Monday, December 10, 2012



High-speed chase ends in drug bust for Pinal deputies
13 hours ago • Kimberly Matas, Arizona Daily Star

A routine traffic stop turned high-speed chase ended in the arrest of
three people and the seizure of $226,500 in marijuana.

A Pinal County Sheriff's Deputy was on patrol along Interstate 8 near
Casa Grande around 11:30 a.m. Dec. 4, when he tried to pull over a
speeding SUV, said Tim Gaffney, spokesman for the Pinal County
Sheriff's Office.

The driver of the SUV took an exit and left the interstate, leading
the deputy on a high-speed chase, up to 95 miles per hour on a
Central Arizona Project Canal Road.

When the SUV got stuck in a rocky area, the driver and two passengers
jumped out and ran, Gaffney said. The driver was quickly apprehended.
The passengers were found by the Pinal County Sheriff's Office Air
Unit about two miles away attempting to hide in the desert. All three
were in the United States illegally. The two passengers were turned
over the U.S. Border Patrol for deportation.

Inside of the SUV, which turned out to be a rental, deputies found
302 pounds of marijuana with a street value of $226,500, Gaffney said.

The driver, 28-year-old Trinidad Cordova-Villena of Mexico, was
arrested and booked into the Pinal County jail for felony flight,
possession of marijuana, possession of marijuana for sale and
transportation of marijuana.

So far this year the Pinal County Sheriff's Office has seized 65,760
pounds of marijuana worth more than $49,320,000; and more than 19
kilos (nearly 42 pounds) of cocaine and methamphetamines, said
Sheriff Paul Babeau.

Note: numerous reports of increased and larger groups of IA's and
dope runners along AZMEX border in last 3 months.

Illegal population now seems static, Pew report says
7 hours ago • Howard Fischer Capitol Media Services Comments

PHOENIX - A new report Thursday says the United States is no longer
the beacon for illegal immigration it was when the economy here was
expanding rapidly.

Figures from the Pew Hispanic Center estimate 11.1 million illegal
immigrants lived in the country last year, virtually no change from
the 11.2 million estimate for 2010 or the 11.1 million figure the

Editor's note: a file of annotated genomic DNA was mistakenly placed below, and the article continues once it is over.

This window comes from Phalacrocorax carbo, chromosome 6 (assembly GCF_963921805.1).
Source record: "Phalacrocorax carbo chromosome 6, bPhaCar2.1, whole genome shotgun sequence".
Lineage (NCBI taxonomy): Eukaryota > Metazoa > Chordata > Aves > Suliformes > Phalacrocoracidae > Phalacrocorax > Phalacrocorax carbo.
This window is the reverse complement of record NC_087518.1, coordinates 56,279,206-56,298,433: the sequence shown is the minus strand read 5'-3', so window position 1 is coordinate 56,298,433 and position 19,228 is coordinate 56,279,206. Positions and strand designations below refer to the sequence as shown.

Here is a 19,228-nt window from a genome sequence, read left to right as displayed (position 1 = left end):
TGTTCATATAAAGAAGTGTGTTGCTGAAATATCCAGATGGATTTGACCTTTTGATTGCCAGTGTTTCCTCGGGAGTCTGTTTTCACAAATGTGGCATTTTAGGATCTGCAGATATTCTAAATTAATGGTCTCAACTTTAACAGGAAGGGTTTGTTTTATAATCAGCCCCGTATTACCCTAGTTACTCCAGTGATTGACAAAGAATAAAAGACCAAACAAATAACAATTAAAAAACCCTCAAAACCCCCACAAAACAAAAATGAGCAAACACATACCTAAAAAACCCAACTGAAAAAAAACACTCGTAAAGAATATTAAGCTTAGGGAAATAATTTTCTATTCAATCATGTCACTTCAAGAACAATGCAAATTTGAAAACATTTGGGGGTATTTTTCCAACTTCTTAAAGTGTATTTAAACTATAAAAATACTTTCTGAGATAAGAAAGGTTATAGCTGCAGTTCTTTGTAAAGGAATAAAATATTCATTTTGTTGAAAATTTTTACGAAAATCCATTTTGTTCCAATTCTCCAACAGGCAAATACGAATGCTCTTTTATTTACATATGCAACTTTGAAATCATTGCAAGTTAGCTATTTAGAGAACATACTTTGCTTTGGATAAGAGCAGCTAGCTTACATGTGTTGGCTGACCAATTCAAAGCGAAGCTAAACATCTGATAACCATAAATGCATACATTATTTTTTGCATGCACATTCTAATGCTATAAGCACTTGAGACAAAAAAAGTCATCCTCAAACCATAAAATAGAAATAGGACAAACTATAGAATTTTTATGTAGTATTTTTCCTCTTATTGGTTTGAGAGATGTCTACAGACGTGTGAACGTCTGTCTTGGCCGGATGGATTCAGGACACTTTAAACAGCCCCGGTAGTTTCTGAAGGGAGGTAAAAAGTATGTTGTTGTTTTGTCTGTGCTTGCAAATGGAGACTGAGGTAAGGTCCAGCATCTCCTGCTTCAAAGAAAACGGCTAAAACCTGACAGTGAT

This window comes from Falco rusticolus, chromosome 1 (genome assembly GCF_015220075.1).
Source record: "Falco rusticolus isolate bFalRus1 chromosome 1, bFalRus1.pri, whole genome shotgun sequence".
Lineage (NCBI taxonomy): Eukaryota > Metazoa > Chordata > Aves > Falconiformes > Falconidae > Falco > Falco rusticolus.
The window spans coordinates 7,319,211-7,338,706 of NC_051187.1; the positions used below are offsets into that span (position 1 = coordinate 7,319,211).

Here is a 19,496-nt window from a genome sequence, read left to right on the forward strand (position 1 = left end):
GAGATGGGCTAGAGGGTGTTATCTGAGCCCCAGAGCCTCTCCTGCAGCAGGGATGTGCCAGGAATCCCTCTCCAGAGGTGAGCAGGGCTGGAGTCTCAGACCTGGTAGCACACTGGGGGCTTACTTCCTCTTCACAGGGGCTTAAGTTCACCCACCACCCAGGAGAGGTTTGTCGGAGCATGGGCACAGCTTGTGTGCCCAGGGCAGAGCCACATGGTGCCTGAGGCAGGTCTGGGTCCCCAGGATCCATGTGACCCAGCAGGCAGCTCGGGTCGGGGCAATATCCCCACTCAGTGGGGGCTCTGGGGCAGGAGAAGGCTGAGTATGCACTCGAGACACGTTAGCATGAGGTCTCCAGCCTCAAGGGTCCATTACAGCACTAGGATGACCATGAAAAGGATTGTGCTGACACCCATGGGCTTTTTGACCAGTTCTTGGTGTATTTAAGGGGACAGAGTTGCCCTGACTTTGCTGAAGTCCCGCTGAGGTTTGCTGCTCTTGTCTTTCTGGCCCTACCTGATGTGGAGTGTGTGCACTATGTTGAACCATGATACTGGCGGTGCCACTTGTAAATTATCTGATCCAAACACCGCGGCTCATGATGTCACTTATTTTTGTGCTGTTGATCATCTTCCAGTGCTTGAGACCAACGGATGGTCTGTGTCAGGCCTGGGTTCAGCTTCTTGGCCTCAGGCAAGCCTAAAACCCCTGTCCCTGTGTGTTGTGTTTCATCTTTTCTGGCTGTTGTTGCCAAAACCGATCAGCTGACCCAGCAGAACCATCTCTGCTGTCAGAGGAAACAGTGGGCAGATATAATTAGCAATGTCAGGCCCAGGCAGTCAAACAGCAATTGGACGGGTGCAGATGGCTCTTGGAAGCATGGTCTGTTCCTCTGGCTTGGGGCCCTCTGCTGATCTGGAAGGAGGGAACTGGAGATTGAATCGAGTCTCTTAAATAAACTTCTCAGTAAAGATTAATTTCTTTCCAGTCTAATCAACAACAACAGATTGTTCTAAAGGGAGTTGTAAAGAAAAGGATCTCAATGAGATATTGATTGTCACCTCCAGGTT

year before that.

The number peaked at 12 million in 2007 after rising steadily for at
least a decade. Pew puts the number of illegal immigrants in the
country in 2000 at just 8.4 million.

The 11.1 million figure is identical to what it was in 2005, in the
early stages of the economic boom.

Thursday's report could have political implications.

It suggests that, at least for the time being, people are not
crossing the border illegally in large numbers. That, according to
Pew researchers, is driven largely by a decrease in the number of new
immigrants from Mexico, which is the largest source of migrants.

At its peak in 2000, Pew estimates about 770,000 immigrants arrived
each year from Mexico, mostly illegally. By the end of the decade,
that had slowed to about 140,000.

And Pew figures that the number of Mexicans and their children who
moved back home in the last half of the decade is about twice as much
as the first half.

What that means is less need for the debate about illegal immigration
to focus on enhanced border security and more on what to do about the
people who are already here, and, by all indications, have been here
for some time.

The Obama administration already has staked out its position, saying
those who arrived as children but were not yet 30 should not be
deported. While the action does not provide the group - potentially
1.7 million according to Pew - any legal status, it sets the stage
for potential congressional action.

Outgoing U.S. Rep. Jon Kyl, R-Ariz., along with fellow lame-duck
Republican Kay Bailey Hutchison of Texas, proposed something similar
to what the president already has enacted.

It also could have implications for some businesses that have
depended on a steady flow of foreign-born workers, legal and
otherwise, to fill the jobs they have: If immigrants are not arriving
from Mexico, the United States will have to depend on people from

Pew had no Arizona-specific numbers. But staffers said given the
static figures nationwide, it is likely that the illegal immigrant
population here is little different from their 2010 estimate.

That report pegged the likely number of those without documents in
Arizona at 400,000. But researchers acknowledged the figure could be
anywhere from 275,000 to 500,000.

D'Vera Cohn, a writer with Pew Hispanic, said reports anticipated for
release next year are likely to have state-by-state numbers.

Coming up with an exact number requires a bit of massaging of the
numbers that the U.S. Census Bureau provides on an annual basis
through its sampling. That data is then adjusted to compensate for

Those numbers do include, though, estimates of foreign-born population.

But since the Census Bureau does not ask about legal status, Pew uses
numbers that it does have from other sources, like naturalized
citizens, legal permanent residents, temporary legal residents and
refugees, to figure out what's left. And that is presumed to be the
total of illegal immigrants.

By the numbers

Estimates of illegal immigrants in US, in millions:

2000 8.4

2001 9.3

2002 9.4

2003 9.7

2004 10.4

2005 11.1

2006 11.3

2007 12.0

2008 11.6

2009 11.1

2010 11.2

2011 11.1

Source: Pew Hispanic Center

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